Student Living – Cutting Household Costs

So you have your student loan and any maintenance grant you may have been given. How are you going to make sure you don’t spend it all at once? To help you out, here are some simple ideas on how to manage your money and cut your everyday household costs and living expenses. 

Keep track

Work out what weekly budget you need to cover all your bills and outgoings. Once you have your worked this out, try and keep a record of the money you spend and what you spend it on.

It is very easy to suddenly find that you have spent more than you thought – a coffee here or a chocolate bar there, that you use loose change for and suddenly you’ve spend £10 without realising it. At least to begin with, while you are getting used to managing your money, keep a record of everything you spend and what you spend it on so you can clearly see how your money is going. This will help you, if you do find you are getting in to difficulty, to identify where you can cut down your expenses. Regularly check your bank balance and statements – banks do make mistakes sometimes! 

Ways of saving money

Whether you need to cut down your expenses or you are just looking at ways to manage your money more efficiently, identifying ways you can reduce your expenses is always a useful exercise. If you do not think carefully about the things you are spending your money on, your outgoings can easily escalate. 

Here are some simple tips to get you started: 

Student Discount

Get yourself an NUS card – it entitles you to discounts in lots of places and can save you a substantial amount of money over the year. We have lots of student discounts and special offers on our website so remember to check here before you buy or sign up to our newsletter to keep up to date. 


  • Buying your food in big supermarkets is usually cheaper than in a mini market
  • Ready prepared meals are more expensive than fresh ingredients which you prepare yourself
  • Meat can be expensive. Try to eat vegetarian a few times a week.
  • Freeze whatever leftovers you may have for another day
  • Do not over buy in one go, as you may find you end up throwing things away which have passed their best before date
  • Plan ahead – decide what you are planning on cooking for a few days in advance. It is easy to come home from college, starving hungry and grab a take away or ready prepared meal because it’s quick and easy but it can also become expensive
  • Cook with friends – it is cheaper than cooking for one
  • Look for discounts, money off vouchers and special offers – they soon add up
  • Get a loyalty card from your local supermarket 


  • Make sure you take advantage of all travel cards or student rates. 
  • Household Bills
  • Your parents have been telling you these things for years, but now is the time to take notice!
  • Turn off the lights if you’re not in the room.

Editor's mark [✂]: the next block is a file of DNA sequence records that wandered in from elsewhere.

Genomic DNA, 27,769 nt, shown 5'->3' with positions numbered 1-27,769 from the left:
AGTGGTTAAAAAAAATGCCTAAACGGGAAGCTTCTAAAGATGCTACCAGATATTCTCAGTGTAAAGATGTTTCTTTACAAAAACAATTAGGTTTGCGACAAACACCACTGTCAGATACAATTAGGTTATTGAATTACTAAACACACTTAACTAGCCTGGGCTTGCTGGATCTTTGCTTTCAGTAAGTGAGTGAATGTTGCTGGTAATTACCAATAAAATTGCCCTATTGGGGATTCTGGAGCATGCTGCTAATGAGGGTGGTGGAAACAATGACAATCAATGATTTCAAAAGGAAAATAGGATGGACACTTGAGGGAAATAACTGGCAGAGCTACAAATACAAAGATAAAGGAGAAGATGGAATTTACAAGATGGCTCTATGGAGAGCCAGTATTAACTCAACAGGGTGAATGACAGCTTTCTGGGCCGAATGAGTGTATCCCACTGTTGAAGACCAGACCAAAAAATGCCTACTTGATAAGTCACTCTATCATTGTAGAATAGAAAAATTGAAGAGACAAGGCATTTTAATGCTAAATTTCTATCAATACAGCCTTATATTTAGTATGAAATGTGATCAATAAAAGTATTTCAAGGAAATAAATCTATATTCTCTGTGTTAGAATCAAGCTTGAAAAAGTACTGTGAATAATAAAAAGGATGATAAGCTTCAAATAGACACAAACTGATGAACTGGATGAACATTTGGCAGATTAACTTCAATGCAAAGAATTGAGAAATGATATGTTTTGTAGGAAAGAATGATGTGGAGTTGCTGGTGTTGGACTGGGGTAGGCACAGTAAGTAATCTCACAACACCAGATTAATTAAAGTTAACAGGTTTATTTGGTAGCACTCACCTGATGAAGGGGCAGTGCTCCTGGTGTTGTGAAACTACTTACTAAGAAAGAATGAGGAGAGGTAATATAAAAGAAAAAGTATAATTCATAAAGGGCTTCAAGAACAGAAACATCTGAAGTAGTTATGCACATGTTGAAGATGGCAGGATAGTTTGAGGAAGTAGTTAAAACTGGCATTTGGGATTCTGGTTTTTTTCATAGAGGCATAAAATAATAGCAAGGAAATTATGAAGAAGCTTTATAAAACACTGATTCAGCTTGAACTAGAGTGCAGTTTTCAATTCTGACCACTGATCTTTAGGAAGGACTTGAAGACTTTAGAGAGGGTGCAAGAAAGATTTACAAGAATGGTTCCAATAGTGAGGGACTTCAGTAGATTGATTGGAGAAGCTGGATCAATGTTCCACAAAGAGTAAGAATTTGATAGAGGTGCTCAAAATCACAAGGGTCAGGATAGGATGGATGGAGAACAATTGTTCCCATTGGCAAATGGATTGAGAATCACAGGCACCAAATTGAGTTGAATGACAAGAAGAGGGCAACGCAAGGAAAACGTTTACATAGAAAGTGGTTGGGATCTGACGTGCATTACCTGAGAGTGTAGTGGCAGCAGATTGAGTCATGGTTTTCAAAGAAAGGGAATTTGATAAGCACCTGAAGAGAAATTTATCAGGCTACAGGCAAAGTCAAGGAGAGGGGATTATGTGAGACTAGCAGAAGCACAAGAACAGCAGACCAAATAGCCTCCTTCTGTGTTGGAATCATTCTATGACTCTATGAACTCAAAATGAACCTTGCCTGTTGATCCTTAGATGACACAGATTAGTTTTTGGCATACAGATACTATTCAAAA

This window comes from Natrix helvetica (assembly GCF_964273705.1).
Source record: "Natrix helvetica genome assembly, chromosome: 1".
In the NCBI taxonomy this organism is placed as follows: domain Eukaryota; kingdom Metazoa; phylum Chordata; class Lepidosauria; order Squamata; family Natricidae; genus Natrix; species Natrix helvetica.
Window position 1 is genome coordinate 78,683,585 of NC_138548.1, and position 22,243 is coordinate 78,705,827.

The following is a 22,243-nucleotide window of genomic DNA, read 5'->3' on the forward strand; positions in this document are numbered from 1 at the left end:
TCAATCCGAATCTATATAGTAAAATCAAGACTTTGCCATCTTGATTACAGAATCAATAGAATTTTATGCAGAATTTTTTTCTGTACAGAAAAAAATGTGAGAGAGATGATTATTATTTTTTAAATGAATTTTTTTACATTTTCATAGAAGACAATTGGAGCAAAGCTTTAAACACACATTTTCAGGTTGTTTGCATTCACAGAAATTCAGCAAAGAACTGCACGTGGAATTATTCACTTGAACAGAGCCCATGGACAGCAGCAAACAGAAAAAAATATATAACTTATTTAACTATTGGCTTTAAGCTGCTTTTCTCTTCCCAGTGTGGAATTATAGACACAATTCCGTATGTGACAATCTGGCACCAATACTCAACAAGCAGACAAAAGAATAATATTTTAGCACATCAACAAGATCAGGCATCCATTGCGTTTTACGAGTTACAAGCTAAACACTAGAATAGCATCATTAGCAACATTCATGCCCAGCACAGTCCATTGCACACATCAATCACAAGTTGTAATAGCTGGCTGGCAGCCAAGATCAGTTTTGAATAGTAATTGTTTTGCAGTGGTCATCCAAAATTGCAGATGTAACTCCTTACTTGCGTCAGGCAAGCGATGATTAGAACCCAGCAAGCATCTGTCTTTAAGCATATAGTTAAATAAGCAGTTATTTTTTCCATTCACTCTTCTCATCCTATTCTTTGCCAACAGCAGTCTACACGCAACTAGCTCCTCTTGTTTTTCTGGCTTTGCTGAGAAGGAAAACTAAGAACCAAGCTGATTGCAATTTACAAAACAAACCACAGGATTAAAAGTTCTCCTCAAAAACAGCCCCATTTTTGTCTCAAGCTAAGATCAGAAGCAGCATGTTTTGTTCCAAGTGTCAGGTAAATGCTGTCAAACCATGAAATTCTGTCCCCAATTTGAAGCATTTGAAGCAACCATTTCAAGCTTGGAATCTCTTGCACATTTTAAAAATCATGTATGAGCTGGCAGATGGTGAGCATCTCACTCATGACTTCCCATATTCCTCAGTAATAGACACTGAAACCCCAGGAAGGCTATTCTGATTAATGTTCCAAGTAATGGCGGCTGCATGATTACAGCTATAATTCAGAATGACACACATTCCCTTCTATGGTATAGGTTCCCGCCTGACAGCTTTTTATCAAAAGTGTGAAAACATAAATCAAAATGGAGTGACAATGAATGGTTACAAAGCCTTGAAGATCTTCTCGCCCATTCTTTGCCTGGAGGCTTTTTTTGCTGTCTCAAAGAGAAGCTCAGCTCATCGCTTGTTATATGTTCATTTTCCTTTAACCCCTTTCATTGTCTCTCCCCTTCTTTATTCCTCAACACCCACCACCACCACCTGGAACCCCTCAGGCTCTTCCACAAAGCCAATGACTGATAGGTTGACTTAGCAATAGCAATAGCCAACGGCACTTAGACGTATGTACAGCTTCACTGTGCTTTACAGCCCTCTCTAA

• Don’t leave your electrical items on standby over night.
  • Whenever possible, hang your clothes out to dry instead of using the tumble dryer
  • Don’t put the dishwasher on if it’s not full
  • Do your washing on 40C unless you’re trying to wash out stains. Do the washing when you have a full load
  • Have showers instead of baths
  • Make sure your heating isn’t on while you are all out at college
  • Block up draughts from badly fitted windows and doors. Don’t waste money heating the street!


  • Look out for cheap entry to cinemas and clubs
  • Discount vouchers are readily available for many high street restaurant chains. Sign up for email alerts with your favourite restaurants and you will receive all their latest offers
  • Sign up to money back sites that give you rewards for buying the things you would buy anyway, such as TopCashback or SwagBucks
  • Many clubs have student nights when the drinks are cheaper than usual 


  • Many clothes shops do offer student discounts. Make sure you check before you buy and use that NUS card!
  • Buying clothes from charity shops can become a creative challenge. You can often find some very nice things in charity shops that have hardly even been worn if you are determined and have the patience to sort through. A good wash and you have yourself a bargain. 


You will be a given a list of recommended reading when you first start your course, but before you rush out and spend loads of money on books, check with students from other years. Maybe they have one they don’t want any more or didn’t find it useful and can advise you which ones are worth buying. There are often second hand books sales on campus or you can find the books you want on sites such as Check out our article on the different places you can buy your books and save money.

Don’t forget the good old fashioned library too, although popular textbooks can sometimes be hard to find unless you get in quick!








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